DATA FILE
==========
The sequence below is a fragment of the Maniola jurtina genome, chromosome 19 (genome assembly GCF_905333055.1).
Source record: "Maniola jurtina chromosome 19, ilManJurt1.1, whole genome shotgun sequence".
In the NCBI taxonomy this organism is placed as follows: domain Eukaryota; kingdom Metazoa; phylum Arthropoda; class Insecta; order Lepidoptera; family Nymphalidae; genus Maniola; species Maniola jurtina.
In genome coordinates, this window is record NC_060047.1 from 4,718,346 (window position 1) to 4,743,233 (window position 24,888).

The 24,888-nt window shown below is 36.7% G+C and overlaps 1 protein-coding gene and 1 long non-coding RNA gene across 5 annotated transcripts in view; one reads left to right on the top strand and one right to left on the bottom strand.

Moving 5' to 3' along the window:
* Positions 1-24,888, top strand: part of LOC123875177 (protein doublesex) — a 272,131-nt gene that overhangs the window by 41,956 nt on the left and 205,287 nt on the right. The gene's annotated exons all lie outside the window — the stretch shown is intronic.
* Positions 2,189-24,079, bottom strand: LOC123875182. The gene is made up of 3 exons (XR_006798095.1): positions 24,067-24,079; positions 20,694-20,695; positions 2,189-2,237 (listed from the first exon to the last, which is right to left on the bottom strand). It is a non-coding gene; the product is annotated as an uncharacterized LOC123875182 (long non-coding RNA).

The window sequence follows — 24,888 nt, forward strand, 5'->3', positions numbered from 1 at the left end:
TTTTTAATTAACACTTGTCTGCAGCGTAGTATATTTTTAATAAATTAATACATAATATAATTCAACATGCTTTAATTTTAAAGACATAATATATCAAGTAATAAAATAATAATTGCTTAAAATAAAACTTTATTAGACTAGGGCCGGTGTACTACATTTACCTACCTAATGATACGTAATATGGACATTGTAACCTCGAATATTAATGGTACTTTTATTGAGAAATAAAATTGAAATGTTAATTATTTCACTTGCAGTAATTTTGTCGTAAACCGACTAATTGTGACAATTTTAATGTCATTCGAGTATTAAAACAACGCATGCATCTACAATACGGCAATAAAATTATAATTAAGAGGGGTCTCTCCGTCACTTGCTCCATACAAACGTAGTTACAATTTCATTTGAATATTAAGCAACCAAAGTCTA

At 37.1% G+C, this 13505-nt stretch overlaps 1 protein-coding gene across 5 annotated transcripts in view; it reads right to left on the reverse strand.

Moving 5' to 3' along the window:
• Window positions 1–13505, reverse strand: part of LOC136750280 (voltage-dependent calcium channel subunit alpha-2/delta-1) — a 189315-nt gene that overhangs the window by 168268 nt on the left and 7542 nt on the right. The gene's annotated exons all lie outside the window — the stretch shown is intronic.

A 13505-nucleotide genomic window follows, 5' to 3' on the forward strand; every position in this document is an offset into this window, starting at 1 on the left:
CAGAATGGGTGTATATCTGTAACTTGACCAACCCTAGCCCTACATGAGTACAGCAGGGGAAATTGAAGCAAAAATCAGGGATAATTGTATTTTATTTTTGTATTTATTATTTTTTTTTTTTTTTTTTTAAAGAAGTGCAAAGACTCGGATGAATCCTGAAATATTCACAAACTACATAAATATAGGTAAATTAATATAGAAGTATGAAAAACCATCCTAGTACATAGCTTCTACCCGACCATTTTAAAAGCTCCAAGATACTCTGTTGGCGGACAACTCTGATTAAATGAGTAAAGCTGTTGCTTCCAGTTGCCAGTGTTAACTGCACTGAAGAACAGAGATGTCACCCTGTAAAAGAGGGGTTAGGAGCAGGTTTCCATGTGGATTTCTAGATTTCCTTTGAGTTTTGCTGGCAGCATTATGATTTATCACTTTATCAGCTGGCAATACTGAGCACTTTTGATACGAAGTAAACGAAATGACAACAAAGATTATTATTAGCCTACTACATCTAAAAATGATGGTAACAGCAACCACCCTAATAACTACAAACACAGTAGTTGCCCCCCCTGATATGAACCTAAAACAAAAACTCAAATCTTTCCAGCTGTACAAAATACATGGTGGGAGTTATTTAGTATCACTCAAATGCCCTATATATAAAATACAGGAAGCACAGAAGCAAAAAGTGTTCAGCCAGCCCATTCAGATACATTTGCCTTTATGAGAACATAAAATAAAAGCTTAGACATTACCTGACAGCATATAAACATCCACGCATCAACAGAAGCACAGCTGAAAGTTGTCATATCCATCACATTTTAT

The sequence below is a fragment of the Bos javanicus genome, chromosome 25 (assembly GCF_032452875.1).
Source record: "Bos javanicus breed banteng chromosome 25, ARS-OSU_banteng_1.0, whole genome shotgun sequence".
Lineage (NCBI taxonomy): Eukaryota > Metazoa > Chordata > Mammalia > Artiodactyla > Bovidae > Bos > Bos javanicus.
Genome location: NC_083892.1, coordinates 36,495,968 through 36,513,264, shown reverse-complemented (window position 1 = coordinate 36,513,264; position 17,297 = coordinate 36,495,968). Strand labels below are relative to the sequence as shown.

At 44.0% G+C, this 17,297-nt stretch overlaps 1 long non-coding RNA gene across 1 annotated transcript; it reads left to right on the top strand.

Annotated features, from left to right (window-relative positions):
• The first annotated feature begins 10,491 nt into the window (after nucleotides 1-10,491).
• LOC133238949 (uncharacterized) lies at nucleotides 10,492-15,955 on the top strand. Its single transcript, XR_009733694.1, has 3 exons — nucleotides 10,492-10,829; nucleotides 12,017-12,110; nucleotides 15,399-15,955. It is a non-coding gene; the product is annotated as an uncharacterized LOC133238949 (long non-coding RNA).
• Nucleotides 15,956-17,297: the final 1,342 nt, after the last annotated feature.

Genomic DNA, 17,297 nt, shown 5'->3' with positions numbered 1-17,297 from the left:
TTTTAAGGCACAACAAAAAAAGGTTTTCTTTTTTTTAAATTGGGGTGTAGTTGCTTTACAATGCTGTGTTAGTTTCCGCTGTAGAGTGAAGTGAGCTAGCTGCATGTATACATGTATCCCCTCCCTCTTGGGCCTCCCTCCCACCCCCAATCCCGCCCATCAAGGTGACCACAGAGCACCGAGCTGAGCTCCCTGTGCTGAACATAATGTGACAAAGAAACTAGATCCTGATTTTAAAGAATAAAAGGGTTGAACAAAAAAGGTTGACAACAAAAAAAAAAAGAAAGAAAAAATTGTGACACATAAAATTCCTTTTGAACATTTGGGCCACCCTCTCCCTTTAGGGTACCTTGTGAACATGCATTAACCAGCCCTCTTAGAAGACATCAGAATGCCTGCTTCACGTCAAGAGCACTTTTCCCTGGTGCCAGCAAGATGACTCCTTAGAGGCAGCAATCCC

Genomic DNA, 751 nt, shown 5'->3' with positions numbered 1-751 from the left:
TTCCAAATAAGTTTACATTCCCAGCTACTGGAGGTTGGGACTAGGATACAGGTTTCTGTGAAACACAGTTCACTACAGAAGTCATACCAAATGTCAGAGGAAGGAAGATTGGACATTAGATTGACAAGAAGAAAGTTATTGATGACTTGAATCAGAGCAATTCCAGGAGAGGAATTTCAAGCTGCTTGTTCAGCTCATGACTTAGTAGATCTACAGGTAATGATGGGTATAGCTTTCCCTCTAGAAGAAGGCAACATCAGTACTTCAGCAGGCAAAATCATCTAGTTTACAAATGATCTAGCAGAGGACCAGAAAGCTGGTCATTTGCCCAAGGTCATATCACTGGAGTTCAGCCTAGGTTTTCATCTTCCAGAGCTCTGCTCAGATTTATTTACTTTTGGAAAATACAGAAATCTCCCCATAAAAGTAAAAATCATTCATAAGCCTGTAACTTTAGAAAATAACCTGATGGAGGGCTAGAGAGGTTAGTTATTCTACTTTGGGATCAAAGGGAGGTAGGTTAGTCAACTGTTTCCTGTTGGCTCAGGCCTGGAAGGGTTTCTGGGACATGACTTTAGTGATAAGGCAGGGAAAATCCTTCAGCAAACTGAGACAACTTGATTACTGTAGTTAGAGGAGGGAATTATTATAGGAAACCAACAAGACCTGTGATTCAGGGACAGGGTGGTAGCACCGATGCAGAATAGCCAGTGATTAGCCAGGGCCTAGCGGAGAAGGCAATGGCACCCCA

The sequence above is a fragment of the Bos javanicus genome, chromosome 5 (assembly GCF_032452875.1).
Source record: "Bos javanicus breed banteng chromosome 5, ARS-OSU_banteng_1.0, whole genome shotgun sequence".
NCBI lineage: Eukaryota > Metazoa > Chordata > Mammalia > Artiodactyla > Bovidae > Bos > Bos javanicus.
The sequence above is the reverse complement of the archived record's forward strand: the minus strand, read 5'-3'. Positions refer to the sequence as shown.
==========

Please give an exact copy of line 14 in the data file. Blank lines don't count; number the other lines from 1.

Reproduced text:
A 13505-nucleotide genomic window follows, 5' to 3' on the forward strand; every position in this document is an offset into this window, starting at 1 on the left: